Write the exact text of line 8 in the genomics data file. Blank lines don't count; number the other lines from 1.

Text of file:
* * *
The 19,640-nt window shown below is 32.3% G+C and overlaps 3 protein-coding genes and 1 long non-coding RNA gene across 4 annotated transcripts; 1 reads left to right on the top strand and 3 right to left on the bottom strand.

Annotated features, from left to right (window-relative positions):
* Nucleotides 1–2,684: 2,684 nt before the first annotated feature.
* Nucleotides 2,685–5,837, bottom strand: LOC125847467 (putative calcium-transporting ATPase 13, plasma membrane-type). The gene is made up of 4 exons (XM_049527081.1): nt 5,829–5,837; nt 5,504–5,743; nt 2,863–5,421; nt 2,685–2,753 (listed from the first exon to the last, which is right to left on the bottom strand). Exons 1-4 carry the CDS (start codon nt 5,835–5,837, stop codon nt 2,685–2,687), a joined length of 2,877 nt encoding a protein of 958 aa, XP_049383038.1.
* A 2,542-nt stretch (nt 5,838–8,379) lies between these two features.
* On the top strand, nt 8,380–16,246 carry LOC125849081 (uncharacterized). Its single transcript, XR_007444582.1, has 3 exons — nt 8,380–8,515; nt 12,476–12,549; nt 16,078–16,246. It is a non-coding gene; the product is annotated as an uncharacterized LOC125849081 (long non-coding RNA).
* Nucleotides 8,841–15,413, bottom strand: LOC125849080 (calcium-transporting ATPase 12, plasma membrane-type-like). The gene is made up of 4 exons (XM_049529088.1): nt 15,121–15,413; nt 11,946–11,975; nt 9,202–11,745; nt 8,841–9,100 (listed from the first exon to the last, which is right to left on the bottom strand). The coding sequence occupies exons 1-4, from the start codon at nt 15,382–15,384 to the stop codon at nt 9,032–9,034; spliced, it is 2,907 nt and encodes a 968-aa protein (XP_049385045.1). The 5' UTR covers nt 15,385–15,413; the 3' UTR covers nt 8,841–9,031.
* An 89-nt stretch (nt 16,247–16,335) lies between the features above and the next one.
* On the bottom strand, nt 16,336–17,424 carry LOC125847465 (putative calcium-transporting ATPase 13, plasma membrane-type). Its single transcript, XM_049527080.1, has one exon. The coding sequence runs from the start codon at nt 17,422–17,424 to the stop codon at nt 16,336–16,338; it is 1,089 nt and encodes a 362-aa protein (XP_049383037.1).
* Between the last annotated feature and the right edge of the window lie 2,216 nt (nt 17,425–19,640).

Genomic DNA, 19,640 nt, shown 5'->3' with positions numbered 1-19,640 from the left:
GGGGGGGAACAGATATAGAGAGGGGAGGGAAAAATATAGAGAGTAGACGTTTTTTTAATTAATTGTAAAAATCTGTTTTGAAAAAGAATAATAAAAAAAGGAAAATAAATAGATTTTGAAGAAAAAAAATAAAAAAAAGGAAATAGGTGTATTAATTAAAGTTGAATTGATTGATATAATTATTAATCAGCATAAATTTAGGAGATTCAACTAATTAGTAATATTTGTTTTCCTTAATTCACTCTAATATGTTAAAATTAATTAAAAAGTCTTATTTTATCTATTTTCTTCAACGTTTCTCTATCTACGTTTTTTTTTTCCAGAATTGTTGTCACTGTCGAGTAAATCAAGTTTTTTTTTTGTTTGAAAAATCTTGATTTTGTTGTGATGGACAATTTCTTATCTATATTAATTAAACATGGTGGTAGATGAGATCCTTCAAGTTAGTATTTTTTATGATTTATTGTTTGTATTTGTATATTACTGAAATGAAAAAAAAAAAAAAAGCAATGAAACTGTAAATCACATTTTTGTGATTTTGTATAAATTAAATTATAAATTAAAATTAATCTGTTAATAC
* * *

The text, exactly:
* An 89-nt stretch (nt 16,247–16,335) lies between the features above and the next one.